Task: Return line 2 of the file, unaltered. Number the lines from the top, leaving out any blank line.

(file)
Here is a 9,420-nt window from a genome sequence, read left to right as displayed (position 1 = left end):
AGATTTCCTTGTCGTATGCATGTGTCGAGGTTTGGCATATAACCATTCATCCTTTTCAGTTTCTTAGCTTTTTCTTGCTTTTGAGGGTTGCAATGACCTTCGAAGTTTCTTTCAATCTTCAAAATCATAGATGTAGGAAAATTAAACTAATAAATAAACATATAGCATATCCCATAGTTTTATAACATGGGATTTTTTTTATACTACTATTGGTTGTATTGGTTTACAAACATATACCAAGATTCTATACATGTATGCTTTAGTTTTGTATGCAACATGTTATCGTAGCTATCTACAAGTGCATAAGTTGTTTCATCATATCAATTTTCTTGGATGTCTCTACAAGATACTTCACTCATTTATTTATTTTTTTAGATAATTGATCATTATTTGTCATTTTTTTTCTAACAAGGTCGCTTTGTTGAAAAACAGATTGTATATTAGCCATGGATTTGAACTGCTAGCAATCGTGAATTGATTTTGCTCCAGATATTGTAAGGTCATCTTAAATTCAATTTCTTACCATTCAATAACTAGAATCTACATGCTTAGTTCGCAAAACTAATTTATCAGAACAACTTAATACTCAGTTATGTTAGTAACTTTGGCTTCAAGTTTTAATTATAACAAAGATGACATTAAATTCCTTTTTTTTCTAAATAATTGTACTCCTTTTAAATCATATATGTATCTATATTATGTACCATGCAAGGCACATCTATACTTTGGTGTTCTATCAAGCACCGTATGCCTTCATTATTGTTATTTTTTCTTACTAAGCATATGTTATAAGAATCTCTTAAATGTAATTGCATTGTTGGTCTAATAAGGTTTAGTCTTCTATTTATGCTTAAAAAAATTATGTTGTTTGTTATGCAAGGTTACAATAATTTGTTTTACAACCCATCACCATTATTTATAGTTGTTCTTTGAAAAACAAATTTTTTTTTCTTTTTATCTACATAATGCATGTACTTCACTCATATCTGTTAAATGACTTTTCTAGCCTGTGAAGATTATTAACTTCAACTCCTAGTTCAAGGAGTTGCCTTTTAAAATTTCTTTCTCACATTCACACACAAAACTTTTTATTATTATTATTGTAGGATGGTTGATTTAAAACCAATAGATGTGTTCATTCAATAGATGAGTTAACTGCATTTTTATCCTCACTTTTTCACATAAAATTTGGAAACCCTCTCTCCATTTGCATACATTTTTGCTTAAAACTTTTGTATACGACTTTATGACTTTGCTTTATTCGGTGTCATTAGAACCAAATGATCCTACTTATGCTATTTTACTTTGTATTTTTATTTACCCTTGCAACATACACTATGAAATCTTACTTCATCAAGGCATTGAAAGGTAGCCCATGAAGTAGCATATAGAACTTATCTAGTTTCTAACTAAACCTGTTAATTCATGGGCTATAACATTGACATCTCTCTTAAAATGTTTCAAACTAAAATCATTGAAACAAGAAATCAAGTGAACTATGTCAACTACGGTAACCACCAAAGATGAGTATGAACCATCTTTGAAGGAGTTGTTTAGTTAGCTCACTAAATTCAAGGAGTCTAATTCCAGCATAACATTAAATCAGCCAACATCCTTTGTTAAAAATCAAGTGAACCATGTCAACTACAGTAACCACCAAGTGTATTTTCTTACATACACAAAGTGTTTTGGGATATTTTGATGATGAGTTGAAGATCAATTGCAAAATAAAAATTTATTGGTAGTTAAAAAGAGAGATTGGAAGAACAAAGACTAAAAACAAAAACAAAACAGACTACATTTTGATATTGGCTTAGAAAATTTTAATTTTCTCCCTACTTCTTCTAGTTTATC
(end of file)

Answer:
AGATTTCCTTGTCGTATGCATGTGTCGAGGTTTGGCATATAACCATTCATCCTTTTCAGTTTCTTAGCTTTTTCTTGCTTTTGAGGGTTGCAATGACCTTCGAAGTTTCTTTCAATCTTCAAAATCATAGATGTAGGAAAATTAAACTAATAAATAAACATATAGCATATCCCATAGTTTTATAACATGGGATTTTTTTTATACTACTATTGGTTGTATTGGTTTACAAACATATACCAAGATTCTATACATGTATGCTTTAGTTTTGTATGCAACATGTTATCGTAGCTATCTACAAGTGCATAAGTTGTTTCATCATATCAATTTTCTTGGATGTCTCTACAAGATACTTCACTCATTTATTTATTTTTTTAGATAATTGATCATTATTTGTCATTTTTTTTCTAACAAGGTCGCTTTGTTGAAAAACAGATTGTATATTAGCCATGGATTTGAACTGCTAGCAATCGTGAATTGATTTTGCTCCAGATATTGTAAGGTCATCTTAAATTCAATTTCTTACCATTCAATAACTAGAATCTACATGCTTAGTTCGCAAAACTAATTTATCAGAACAACTTAATACTCAGTTATGTTAGTAACTTTGGCTTCAAGTTTTAATTATAACAAAGATGACATTAAATTCCTTTTTTTTCTAAATAATTGTACTCCTTTTAAATCATATATGTATCTATATTATGTACCATGCAAGGCACATCTATACTTTGGTGTTCTATCAAGCACCGTATGCCTTCATTATTGTTATTTTTTCTTACTAAGCATATGTTATAAGAATCTCTTAAATGTAATTGCATTGTTGGTCTAATAAGGTTTAGTCTTCTATTTATGCTTAAAAAAATTATGTTGTTTGTTATGCAAGGTTACAATAATTTGTTTTACAACCCATCACCATTATTTATAGTTGTTCTTTGAAAAACAAATTTTTTTTTCTTTTTATCTACATAATGCATGTACTTCACTCATATCTGTTAAATGACTTTTCTAGCCTGTGAAGATTATTAACTTCAACTCCTAGTTCAAGGAGTTGCCTTTTAAAATTTCTTTCTCACATTCACACACAAAACTTTTTATTATTATTATTGTAGGATGGTTGATTTAAAACCAATAGATGTGTTCATTCAATAGATGAGTTAACTGCATTTTTATCCTCACTTTTTCACATAAAATTTGGAAACCCTCTCTCCATTTGCATACATTTTTGCTTAAAACTTTTGTATACGACTTTATGACTTTGCTTTATTCGGTGTCATTAGAACCAAATGATCCTACTTATGCTATTTTACTTTGTATTTTTATTTACCCTTGCAACATACACTATGAAATCTTACTTCATCAAGGCATTGAAAGGTAGCCCATGAAGTAGCATATAGAACTTATCTAGTTTCTAACTAAACCTGTTAATTCATGGGCTATAACATTGACATCTCTCTTAAAATGTTTCAAACTAAAATCATTGAAACAAGAAATCAAGTGAACTATGTCAACTACGGTAACCACCAAAGATGAGTATGAACCATCTTTGAAGGAGTTGTTTAGTTAGCTCACTAAATTCAAGGAGTCTAATTCCAGCATAACATTAAATCAGCCAACATCCTTTGTTAAAAATCAAGTGAACCATGTCAACTACAGTAACCACCAAGTGTATTTTCTTACATACACAAAGTGTTTTGGGATATTTTGATGATGAGTTGAAGATCAATTGCAAAATAAAAATTTATTGGTAGTTAAAAAGAGAGATTGGAAGAACAAAGACTAAAAACAAAAACAAAACAGACTACATTTTGATATTGGCTTAGAAAATTTTAATTTTCTCCCTACTTCTTCTAGTTTATC